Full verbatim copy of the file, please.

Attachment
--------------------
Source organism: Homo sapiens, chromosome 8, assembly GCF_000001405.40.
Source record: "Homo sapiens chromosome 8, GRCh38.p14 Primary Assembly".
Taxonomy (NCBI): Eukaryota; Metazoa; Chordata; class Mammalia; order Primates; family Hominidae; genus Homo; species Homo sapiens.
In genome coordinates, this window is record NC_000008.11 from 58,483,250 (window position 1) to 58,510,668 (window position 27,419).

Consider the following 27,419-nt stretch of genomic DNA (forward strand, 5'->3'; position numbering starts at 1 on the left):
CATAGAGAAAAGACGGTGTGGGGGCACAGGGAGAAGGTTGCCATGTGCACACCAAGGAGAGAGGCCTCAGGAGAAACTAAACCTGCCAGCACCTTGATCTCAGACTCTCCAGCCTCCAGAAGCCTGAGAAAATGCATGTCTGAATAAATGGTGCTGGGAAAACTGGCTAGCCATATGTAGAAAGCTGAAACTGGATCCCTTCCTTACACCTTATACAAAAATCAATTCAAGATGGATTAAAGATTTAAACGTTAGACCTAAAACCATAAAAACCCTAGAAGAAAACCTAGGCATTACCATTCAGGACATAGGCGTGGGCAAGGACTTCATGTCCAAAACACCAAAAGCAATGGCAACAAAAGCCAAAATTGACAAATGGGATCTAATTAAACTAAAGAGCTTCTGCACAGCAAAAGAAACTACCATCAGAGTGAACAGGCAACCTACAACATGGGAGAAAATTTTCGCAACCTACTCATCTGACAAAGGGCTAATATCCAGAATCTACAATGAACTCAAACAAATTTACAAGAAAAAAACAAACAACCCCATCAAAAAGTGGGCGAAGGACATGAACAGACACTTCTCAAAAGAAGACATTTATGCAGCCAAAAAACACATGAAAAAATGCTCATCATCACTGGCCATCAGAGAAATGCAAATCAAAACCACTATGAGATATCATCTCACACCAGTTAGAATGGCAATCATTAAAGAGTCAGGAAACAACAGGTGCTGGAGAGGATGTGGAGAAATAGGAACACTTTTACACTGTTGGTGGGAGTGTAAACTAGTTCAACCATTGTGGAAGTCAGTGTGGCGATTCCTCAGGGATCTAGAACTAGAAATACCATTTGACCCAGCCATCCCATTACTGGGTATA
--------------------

Source organism: Homo sapiens, chromosome 8, assembly GCF_000001405.40.
Source record: "Homo sapiens chromosome 8, GRCh38.p14 Primary Assembly".
Taxonomy (NCBI): Eukaryota; Metazoa; Chordata; class Mammalia; order Primates; family Hominidae; genus Homo; species Homo sapiens.
In genome coordinates, this window is record NC_000008.11 from 58,483,250 (window position 1) to 58,510,668 (window position 27,419).

Consider the following 27,419-nt stretch of genomic DNA (forward strand, 5'->3'; position numbering starts at 1 on the left):
CATAGAGAAAAGACGGTGTGGGGGCACAGGGAGAAGGTTGCCATGTGCACACCAAGGAGAGAGGCCTCAGGAGAAACTAAACCTGCCAGCACCTTGATCTCAGACTCTCCAGCCTCCAGAAGCCTGAGAAAATGCATGTCTGAATAAATGGTGCTGGGAAAACTGGCTAGCCATATGTAGAAAGCTGAAACTGGATCCCTTCCTTACACCTTATACAAAAATCAATTCAAGATGGATTAAAGATTTAAACGTTAGACCTAAAACCATAAAAACCCTAGAAGAAAACCTAGGCATTACCATTCAGGACATAGGCGTGGGCAAGGACTTCATGTCCAAAACACCAAAAGCAATGGCAACAAAAGCCAAAATTGACAAATGGGATCTAATTAAACTAAAGAGCTTCTGCACAGCAAAAGAAACTACCATCAGAGTGAACAGGCAACCTACAACATGGGAGAAAATTTTCGCAACCTACTCATCTGACAAAGGGCTAATATCCAGAATCTACAATGAACTCAAACAAATTTACAAGAAAAAAACAAACAACCCCATCAAAAAGTGGGCGAAGGACATGAACAGACACTTCTCAAAAGAAGACATTTATGCAGCCAAAAAACACATGAAAAAATGCTCATCATCACTGGCCATCAGAGAAATGCAAATCAAAACCACTATGAGATATCATCTCACACCAGTTAGAATGGCAATCATTAAAGAGTCAGGAAACAACAGGTGCTGGAGAGGATGTGGAGAAATAGGAACACTTTTACACTGTTGGTGGGAGTGTAAACTAGTTCAACCATTGTGGAAGTCAGTGTGGCGATTCCTCAGGGATCTAGAACTAGAAATACCATTTGACCCAGCCATCCCATTACTGGGTATA